Part of a deserted medieval village 540m north-east of Marden House Farm.
Reasons for Designation
The village, comprising a small group of houses, gardens, yards, streets, paddocks, often with a green, a manor and a church, and with a community devoted primarily to agriculture, was a significant component of the rural landscape in most areas of medieval England, much as it is today. Villages provided some services to the local community and acted as the main focal point of ecclesiastical, and often of manorial, administration within each parish. Although the sites of many of these villages have been occupied continuously down to the present day, many others declined in size or were abandoned throughout the medieval and post-medieval periods, particularly during the 14th and 15th centuries. As a result over 2000 deserted medieval villages are recorded nationally. The reasons for desertion were varied but often reflected declining economic viability, changes in land use such as enclosure or emparkment, or population fluctuations as a result of widespread epidemics such as the Black Death. As a consequence of their abandonment these villages are frequently undisturbed by later occupation and contain well-preserved archaeological deposits. Because they are a common and long-lived monument type in most parts of England, they provide important information on the diversity of medieval settlement patterns and farming economy between the regions and through time. The part of a deserted medieval village 540m north east of Marden House Farm survives well and will contain archaeological and environmental evidence relating to its construction, development, the function of buildings, their inter relationships and chronological sequence, agricultural practices, trade, the economic and political significance of the village, its abandonment and decline, domestic arrangements and overall landscape context.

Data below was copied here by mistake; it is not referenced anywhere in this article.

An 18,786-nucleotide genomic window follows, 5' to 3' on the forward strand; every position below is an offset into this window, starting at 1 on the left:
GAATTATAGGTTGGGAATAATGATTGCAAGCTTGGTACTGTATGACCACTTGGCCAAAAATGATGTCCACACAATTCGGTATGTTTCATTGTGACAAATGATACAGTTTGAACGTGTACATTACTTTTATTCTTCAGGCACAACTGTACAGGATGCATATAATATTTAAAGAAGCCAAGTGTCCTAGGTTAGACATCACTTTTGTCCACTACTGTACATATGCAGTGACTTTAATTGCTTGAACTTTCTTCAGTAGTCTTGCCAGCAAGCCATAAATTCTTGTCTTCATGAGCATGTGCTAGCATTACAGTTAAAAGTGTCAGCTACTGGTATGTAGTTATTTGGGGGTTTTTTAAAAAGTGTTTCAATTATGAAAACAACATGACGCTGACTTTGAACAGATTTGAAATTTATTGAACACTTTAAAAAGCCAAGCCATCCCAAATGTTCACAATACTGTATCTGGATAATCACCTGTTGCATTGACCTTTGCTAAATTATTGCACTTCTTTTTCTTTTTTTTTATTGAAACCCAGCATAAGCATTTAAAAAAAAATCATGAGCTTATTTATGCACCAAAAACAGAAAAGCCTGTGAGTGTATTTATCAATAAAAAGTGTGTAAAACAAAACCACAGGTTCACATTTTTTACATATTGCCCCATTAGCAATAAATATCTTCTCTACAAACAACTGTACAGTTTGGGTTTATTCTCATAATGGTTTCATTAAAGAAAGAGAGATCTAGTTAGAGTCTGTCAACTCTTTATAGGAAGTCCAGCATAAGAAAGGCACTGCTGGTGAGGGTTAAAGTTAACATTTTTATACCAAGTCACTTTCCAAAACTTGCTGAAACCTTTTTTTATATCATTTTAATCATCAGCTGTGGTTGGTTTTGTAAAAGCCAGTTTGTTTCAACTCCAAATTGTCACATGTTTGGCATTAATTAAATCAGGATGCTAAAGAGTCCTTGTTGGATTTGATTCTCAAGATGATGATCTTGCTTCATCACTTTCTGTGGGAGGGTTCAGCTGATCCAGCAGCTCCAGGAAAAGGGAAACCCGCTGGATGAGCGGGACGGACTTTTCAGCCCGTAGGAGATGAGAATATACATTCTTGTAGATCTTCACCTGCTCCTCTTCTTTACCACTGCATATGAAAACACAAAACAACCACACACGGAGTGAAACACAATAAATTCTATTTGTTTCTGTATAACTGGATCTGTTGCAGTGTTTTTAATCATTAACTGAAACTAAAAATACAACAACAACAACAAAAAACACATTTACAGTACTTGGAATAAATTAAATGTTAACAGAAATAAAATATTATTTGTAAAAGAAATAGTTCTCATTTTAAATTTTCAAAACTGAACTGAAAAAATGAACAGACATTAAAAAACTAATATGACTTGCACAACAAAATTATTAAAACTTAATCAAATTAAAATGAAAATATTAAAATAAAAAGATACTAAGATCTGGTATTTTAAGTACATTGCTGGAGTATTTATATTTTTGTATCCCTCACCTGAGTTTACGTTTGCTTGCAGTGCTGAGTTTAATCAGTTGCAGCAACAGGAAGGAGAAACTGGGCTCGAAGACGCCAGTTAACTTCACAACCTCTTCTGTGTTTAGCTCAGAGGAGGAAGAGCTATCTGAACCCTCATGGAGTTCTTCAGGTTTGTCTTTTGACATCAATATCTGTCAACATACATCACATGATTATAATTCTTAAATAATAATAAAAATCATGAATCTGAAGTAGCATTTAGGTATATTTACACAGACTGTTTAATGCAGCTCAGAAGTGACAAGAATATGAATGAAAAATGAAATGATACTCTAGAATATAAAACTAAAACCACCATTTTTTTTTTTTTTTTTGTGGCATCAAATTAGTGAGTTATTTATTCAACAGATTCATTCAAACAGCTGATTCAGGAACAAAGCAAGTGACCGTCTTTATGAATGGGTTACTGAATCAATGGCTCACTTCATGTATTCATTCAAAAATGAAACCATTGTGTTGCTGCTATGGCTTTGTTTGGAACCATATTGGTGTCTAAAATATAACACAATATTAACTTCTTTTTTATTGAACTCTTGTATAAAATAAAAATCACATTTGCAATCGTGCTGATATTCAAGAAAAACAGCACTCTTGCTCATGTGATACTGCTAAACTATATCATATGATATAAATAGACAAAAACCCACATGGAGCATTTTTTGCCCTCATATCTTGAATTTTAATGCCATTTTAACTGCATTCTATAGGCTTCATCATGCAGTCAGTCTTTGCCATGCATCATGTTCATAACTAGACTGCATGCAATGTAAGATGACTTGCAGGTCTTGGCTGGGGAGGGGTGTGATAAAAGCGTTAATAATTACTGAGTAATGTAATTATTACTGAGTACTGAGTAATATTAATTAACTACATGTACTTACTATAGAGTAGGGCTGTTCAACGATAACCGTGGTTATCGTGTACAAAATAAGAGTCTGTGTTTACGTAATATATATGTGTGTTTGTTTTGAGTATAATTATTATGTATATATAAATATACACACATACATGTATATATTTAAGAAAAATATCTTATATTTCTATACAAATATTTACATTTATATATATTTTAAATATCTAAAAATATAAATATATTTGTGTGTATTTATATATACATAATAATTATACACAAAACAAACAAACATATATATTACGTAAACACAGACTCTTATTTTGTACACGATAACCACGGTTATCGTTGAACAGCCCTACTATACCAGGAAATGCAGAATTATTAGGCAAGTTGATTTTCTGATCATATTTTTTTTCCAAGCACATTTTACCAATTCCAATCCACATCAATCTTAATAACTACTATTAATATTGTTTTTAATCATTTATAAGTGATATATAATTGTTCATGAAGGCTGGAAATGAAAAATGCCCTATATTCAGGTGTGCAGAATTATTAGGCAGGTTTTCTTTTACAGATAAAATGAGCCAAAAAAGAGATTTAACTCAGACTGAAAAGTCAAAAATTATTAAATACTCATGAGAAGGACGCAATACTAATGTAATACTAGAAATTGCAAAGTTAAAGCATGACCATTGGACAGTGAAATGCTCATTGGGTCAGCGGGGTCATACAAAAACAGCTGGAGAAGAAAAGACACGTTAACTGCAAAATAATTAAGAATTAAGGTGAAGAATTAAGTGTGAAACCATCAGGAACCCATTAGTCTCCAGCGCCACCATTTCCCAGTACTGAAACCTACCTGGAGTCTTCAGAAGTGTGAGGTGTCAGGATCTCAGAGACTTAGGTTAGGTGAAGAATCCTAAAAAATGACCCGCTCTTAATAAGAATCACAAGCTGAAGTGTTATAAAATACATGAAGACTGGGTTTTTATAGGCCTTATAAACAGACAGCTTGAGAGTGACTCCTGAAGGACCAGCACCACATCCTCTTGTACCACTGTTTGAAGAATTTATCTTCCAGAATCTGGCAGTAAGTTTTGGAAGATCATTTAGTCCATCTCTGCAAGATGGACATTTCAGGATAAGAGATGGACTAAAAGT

This record was the subject of a minor enhancement on 24 September 2015. This record has been generated from an "old county number" (OCN) scheduling record. These are monuments that were not reviewed under the Monuments Protection Programme and are some of our oldest designation records.
This monument includes part of a deserted medieval village situated to the north east of the present settlement of Marden on the southern banks of the River Avon. The deserted medieval village survives as a complex series of earthworks which include hollow ways, tracks, enclosures and building platforms standing up to 1m high and also a series of buried features visible as crop and soil marks on aerial photographs. A village is documented here as ‘Mercdene’ in a Saxon charter from as early as 941 AD and it is mentioned again when an estate in the village passed from Wenesi to Hugh son of Baldric in 1086. Sherds of 12th to 13th century pottery were recovered during a watching brief in 1999 and these all indicate a prolonged period of occupation.
Further archaeological remains survive in the vicinity some are scheduled separately but others are not included in the scheduling because they have not been formally assessed